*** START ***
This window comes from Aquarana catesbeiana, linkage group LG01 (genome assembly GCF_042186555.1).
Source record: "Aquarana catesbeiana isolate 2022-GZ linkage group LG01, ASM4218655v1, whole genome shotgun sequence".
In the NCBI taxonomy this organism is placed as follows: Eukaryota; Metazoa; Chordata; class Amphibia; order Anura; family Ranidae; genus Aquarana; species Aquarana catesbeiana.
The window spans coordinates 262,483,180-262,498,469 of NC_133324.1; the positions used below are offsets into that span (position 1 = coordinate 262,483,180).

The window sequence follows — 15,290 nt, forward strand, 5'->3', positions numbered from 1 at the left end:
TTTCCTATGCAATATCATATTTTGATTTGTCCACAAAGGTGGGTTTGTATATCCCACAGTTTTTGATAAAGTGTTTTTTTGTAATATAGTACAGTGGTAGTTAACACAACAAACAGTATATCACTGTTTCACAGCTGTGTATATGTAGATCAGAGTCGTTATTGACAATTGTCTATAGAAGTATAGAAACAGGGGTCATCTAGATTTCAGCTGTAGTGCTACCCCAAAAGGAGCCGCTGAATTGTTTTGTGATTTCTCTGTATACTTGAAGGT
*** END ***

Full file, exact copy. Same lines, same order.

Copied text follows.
This window comes from Aquarana catesbeiana, linkage group LG01 (genome assembly GCF_042186555.1).
Source record: "Aquarana catesbeiana isolate 2022-GZ linkage group LG01, ASM4218655v1, whole genome shotgun sequence".
In the NCBI taxonomy this organism is placed as follows: Eukaryota; Metazoa; Chordata; class Amphibia; order Anura; family Ranidae; genus Aquarana; species Aquarana catesbeiana.
The window spans coordinates 262,483,180-262,498,469 of NC_133324.1; the positions used below are offsets into that span (position 1 = coordinate 262,483,180).

The window sequence follows — 15,290 nt, forward strand, 5'->3', positions numbered from 1 at the left end:
TTTCCTATGCAATATCATATTTTGATTTGTCCACAAAGGTGGGTTTGTATATCCCACAGTTTTTGATAAAGTGTTTTTTTGTAATATAGTACAGTGGTAGTTAACACAACAAACAGTATATCACTGTTTCACAGCTGTGTATATGTAGATCAGAGTCGTTATTGACAATTGTCTATAGAAGTATAGAAACAGGGGTCATCTAGATTTCAGCTGTAGTGCTACCCCAAAAGGAGCCGCTGAATTGTTTTGTGATTTCTCTGTATACTTGAAGGT